ATTITUDE CONTROL of AN INFLATABLE SAILPLANE for MARS EXPLORATION

Adrien Bouskela, Aman Chandra, Jekanthan Thangavelautham, Sergey Shkarayev

Research output: Contribution to journalArticlepeer-review

Abstract

Exploration of Mars has been made possible using a series of landers, rovers and orbiters. The HiRise camera on the Mars Reconnaissance Orbiter (MRO) has captured high-resolution images covering large tracts of the surface. However, orbital images lack the depth and rich detail obtained from in-situ exploration. Rovers such as Mars Science Laboratory and upcoming Mars 2020 carry state-of-The-Art science laboratories to perform in-situ exploration and analysis. However, they can only cover a small area of Mars through the course of their mission. A critical capability gap exists in our ability to image, provide services and explore large tracts of the surface of Mars required for enabling a future human mission. A promising solution is to develop a reconnaissance sailplane that travels tens to hundreds of kilometers per sol. The aircraft would be equipped with imagers that provide that in-situ depth of field, with coverage comparable to orbital assets such as MRO. A major challenge is that the Martian carbon dioxide atmosphere is thin, with a pressure of 1% of Earth at sea level. To compensate, the aircraft needs to fly at high-velocities and have sufficiently large wing area to generate the required lift. Inflatable wings are an excellent choice as they have the lowest mass and can be used to change shape (morph) depending on aerodynamic or control require-ments. In this paper, we present our design of an inflatable sailplane capable of deploying from a 12U CubeSat platform. A pneumatic deployment mechanism ensures highly compact stowage volumes and minimizes complexity. The present work attempts to describe expected dynamic behavior of the design and contrib-utes to evolving an effective strategy for attitude control required for stable flight and high-quality imaging. The use of Dynamic Soaring as a means of sustained unpowered flight in the low-density Martian atmosphere will be studied through a point mass sailplane model. Using a linear wind gradient model of the Martian atmospheric boundary layer, numerical simulations of such trajectories will at-Tempt to demonstrate that longer duration missions can be conducted using such hardware and flight characteristics.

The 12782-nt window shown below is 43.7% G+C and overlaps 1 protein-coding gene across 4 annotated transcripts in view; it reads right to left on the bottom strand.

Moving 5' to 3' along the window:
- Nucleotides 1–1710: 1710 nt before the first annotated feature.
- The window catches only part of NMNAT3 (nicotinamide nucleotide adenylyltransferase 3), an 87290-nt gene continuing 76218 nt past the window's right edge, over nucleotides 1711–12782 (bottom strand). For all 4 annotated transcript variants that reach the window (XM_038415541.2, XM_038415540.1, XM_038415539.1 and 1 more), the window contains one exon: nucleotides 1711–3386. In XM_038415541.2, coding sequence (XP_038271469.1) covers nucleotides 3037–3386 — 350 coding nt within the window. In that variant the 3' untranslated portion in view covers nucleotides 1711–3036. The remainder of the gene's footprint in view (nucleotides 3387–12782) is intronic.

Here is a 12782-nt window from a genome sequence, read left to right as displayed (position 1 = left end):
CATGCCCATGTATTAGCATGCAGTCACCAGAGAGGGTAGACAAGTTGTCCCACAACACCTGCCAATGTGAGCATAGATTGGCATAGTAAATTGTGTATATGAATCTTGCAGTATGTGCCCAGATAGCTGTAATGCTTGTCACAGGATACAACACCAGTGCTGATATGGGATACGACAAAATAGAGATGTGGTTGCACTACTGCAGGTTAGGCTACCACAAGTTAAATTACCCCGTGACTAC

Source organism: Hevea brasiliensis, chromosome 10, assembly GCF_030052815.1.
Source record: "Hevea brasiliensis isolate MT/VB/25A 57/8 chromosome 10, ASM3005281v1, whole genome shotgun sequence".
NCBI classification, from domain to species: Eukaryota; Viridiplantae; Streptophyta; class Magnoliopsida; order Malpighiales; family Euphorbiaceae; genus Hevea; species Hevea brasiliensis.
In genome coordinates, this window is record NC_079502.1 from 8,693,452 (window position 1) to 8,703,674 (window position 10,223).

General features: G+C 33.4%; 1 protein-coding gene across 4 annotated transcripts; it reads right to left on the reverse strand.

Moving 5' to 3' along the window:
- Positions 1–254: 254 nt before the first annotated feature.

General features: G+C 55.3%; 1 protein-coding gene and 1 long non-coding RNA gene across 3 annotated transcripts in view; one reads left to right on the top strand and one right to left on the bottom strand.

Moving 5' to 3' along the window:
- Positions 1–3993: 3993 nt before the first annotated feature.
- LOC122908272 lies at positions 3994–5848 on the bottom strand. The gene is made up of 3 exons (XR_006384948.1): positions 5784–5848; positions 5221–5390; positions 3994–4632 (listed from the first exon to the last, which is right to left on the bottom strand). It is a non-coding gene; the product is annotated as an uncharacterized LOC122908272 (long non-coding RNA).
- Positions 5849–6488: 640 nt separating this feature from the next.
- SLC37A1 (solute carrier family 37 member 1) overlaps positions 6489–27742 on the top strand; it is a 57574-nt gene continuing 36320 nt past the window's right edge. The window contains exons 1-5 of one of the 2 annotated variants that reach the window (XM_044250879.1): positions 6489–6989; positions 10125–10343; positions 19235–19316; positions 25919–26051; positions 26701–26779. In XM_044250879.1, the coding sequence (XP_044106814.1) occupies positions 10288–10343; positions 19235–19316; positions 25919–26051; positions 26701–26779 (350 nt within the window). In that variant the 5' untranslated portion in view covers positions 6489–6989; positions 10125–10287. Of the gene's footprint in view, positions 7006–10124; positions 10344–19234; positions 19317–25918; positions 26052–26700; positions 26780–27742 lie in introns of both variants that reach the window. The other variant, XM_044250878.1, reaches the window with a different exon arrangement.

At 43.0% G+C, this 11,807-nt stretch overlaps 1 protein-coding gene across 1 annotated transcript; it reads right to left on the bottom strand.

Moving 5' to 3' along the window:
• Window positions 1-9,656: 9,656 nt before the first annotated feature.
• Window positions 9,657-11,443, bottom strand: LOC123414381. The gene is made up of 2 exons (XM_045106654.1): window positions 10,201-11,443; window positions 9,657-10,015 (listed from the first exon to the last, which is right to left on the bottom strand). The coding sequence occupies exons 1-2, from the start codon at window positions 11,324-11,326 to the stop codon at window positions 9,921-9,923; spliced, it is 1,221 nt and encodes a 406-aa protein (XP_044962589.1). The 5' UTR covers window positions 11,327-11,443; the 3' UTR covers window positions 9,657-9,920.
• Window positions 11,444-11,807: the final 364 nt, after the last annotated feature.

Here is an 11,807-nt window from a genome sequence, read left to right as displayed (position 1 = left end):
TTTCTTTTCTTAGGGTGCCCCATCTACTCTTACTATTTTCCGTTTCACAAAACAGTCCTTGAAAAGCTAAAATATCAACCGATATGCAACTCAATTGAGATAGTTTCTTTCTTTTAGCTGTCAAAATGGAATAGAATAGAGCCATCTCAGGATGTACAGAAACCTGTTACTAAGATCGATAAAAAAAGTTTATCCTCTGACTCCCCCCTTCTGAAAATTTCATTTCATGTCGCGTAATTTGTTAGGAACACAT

Original languageEnglish (US)
JournalUnknown Journal
StatePublished - Feb 6 2019

ASJC Scopus subject areas

  • General

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